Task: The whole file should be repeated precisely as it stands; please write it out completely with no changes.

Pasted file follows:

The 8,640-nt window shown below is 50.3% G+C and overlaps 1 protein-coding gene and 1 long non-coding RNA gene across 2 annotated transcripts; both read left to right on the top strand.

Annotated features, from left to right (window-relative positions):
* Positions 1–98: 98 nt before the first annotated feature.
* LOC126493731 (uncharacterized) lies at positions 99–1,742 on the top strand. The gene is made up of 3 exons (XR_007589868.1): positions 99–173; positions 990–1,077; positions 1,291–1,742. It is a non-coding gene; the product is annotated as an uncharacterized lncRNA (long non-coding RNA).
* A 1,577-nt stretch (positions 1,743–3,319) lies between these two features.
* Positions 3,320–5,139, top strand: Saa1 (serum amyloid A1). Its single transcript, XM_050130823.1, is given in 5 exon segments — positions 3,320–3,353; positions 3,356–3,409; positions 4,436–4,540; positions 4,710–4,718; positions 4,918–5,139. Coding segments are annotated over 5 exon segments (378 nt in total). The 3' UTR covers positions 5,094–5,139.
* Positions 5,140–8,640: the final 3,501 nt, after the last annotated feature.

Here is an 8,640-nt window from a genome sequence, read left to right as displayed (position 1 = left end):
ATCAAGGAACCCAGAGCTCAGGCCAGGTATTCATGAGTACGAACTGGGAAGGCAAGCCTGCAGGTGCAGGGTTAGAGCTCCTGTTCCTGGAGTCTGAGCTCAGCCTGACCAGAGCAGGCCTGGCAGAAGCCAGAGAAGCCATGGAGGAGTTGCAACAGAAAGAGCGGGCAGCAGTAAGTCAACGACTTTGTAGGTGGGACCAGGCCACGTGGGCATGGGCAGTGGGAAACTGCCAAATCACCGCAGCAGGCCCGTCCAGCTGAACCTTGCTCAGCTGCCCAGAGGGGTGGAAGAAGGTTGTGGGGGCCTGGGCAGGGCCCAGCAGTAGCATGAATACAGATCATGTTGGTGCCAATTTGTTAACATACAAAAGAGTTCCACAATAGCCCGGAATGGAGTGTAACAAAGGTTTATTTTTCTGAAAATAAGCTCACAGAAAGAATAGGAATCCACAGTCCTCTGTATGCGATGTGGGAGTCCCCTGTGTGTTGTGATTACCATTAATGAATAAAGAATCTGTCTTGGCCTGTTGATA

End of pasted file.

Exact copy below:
The 8,640-nt window shown below is 50.3% G+C and overlaps 1 protein-coding gene and 1 long non-coding RNA gene across 2 annotated transcripts; both read left to right on the top strand.

Annotated features, from left to right (window-relative positions):
* Positions 1–98: 98 nt before the first annotated feature.
* LOC126493731 (uncharacterized) lies at positions 99–1,742 on the top strand. The gene is made up of 3 exons (XR_007589868.1): positions 99–173; positions 990–1,077; positions 1,291–1,742. It is a non-coding gene; the product is annotated as an uncharacterized lncRNA (long non-coding RNA).
* A 1,577-nt stretch (positions 1,743–3,319) lies between these two features.
* Positions 3,320–5,139, top strand: Saa1 (serum amyloid A1). Its single transcript, XM_050130823.1, is given in 5 exon segments — positions 3,320–3,353; positions 3,356–3,409; positions 4,436–4,540; positions 4,710–4,718; positions 4,918–5,139. Coding segments are annotated over 5 exon segments (378 nt in total). The 3' UTR covers positions 5,094–5,139.
* Positions 5,140–8,640: the final 3,501 nt, after the last annotated feature.

Here is an 8,640-nt window from a genome sequence, read left to right as displayed (position 1 = left end):
ATCAAGGAACCCAGAGCTCAGGCCAGGTATTCATGAGTACGAACTGGGAAGGCAAGCCTGCAGGTGCAGGGTTAGAGCTCCTGTTCCTGGAGTCTGAGCTCAGCCTGACCAGAGCAGGCCTGGCAGAAGCCAGAGAAGCCATGGAGGAGTTGCAACAGAAAGAGCGGGCAGCAGTAAGTCAACGACTTTGTAGGTGGGACCAGGCCACGTGGGCATGGGCAGTGGGAAACTGCCAAATCACCGCAGCAGGCCCGTCCAGCTGAACCTTGCTCAGCTGCCCAGAGGGGTGGAAGAAGGTTGTGGGGGCCTGGGCAGGGCCCAGCAGTAGCATGAATACAGATCATGTTGGTGCCAATTTGTTAACATACAAAAGAGTTCCACAATAGCCCGGAATGGAGTGTAACAAAGGTTTATTTTTCTGAAAATAAGCTCACAGAAAGAATAGGAATCCACAGTCCTCTGTATGCGATGTGGGAGTCCCCTGTGTGTTGTGATTACCATTAATGAATAAAGAATCTGTCTTGGCCTGTTGATA